George Clooney: Before I did my first film I read Sidney Lumet’s book on directing which is really helpful. It teaches you shortcut tricks like set a shot, the very first shot you shoot, set it even if it’s something you’re never going to use in the film. Set it, do one take, cut, move on, print, move on. Everybody in the crew and everybody in the cast gets nervous because they think this could happen really quickly. It changes the chemistry on set and I thought that was very helpful, especially for a first time director when I was doing it. It doesn’t hurt to watch some of his films. I think Network is a masterpiece. I think he probably had as good a decade as anybody, Pakula, 70s film directors.


How to make George Clooney happy.

George Clooney: To me I really like it when people appreciate the work. I really do. I enjoy good reviews much more than I enjoy bad reviews. I enjoy people celebrating the work but I really don’t have this dying need to collect things. There’s a point in time where you start in this that you do get competitive. You can get caught up in it, you’re trying to compete with people, you realize that’s silly. We’re comparing artists and I don’t understand that. I don’t remember who won the Oscar four years ago or five years ago or what director won or what film won. I remember films. I watch Networkand that was the year, 1976, where it was Bound for Glory, Network, All the President’s Men, Rockyand Taxi Driver. Rockywon. Rocky’s a terrific film. So are those other four films and I remember those films really well. I remember movies. I don’t remember awards. So I like films.


The long road to ‘ER.’

George Clooney: Well, I was on some pretty crappy TV shows. I was pretty bad in them, but you always think of yourself as a film actor. I’m a film actor, I just happen to be doing this crappy TV show right now. Soon I’ll have this great film career that I actually wasn’t having. There’s a period of time where you’re just trying to get a job. Then you’ve got to get lucky. ER was lucky. We were going to be on Friday night at 10 o’clock and we wouldn’t have done a third the numbers that we did on Thursday night at 10 o’clock. That’s luck. When they talk about numbers now of ratings, 17 million people for a show, we were doing 35, 40, 45 million people a week.


Looking at Hollywood with post-‘ER’ glasses.

George Clooney: Immediately I went from obscurity to being able to get a film. I wasn’t able to before. I auditioned a lot and I didn’t get them. So that was luck. It had very little to do with me. I was the same actor I was when I was reading for two lines in a film. Then things change and you start to realize how you have to take responsibility for the roles because you’re going to be held responsible for the whole movie. If your name is on it above the title, then you have to actually pay attention more to not just your part but to the film so that was part of it. I got a good couple of lessons on some not great films. Then I realized I’m going to be held responsible, I better pay attention to the films. That’s when things changed. I had a pretty good run right after that with Out of Sight, Three Kings and O Brother [Where Art Thou?] where it was like oh, I get it. I’ve got to work with really good filmmakers and off of really good screenplays.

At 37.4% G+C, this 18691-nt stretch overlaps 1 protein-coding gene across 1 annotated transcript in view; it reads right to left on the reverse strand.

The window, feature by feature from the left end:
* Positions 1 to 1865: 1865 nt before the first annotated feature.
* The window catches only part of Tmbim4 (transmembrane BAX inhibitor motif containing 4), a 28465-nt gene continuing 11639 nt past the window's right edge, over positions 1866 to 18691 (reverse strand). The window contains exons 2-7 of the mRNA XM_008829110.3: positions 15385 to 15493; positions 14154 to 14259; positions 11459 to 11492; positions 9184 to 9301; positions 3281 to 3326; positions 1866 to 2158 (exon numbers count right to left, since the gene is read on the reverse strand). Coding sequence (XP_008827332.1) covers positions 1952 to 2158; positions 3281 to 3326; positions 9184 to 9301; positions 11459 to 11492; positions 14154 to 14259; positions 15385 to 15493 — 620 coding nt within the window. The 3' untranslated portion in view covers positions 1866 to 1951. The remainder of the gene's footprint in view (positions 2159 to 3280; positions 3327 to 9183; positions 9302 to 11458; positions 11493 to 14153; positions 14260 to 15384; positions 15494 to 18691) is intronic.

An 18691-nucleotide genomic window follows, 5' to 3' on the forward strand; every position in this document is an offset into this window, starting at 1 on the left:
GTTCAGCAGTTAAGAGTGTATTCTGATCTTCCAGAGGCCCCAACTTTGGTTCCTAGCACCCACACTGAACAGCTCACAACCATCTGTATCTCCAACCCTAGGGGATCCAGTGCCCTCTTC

Still a hired hand for other directors.

George Clooney: Well, my career path for the last 10 years or so has been to direct, but directing takes a long time to get one done. Ask Alexander [Payne]. It could take a while. My day job is acting and that’s how I make my living. Directing is something that I really want to do, really enjoy doing so in between those, if I’m lucky enough to have Alexander or Steven Soderbergh, or the Coen Brothers or Jason Reitman or Tony Gilroy, really good directors around, then I’m lucky. And that’s what I want to do.


The George Clooney holiday double feature.

George Clooney: I find that it’s a very odd thing to think of competition when you’re talking about what I still consider art. I don’t really think of it as competing and I don’t ever think of competing with actors or filmmakers at all. You do compete in a way at the box office but we’re far enough apart with when both films are coming out so I’m not concerned with that either. Look, we’d like both films to be well liked. We try to make films we’d like to see. They’re not easy to get made. They’re hard to get made. You have to keep the budget low to get them made, but at the end of the day, I don’t really worry about competition because I don’t really think of it that way. I don’t feel like I’m a race with anybody, particularly Alexander because I don’t want to race him. That would be a drag.


The George Clooney Legacy.

George Clooney: In general, I try in my career and I think Alexander has done in his career, I want to do projects that last longer than an opening weekend. That’s it. When they do that thing for you when you’re 75 and they bring out a wheelchair and you’ve got the colostomy bag hanging off the side, you don’t want them to say, “Well, you had 20 films that opened number one.” Who gives a sh**? Honestly, it’s an art form that costs millions and millions of dollars so I understand that it has to make money and I want to make sure it does by keeping the price down, but the truth is I want to make things that people remember. If you’re able to do five or ten of those in your life that last, then you win. Unless somebody steps on your colostomy bag.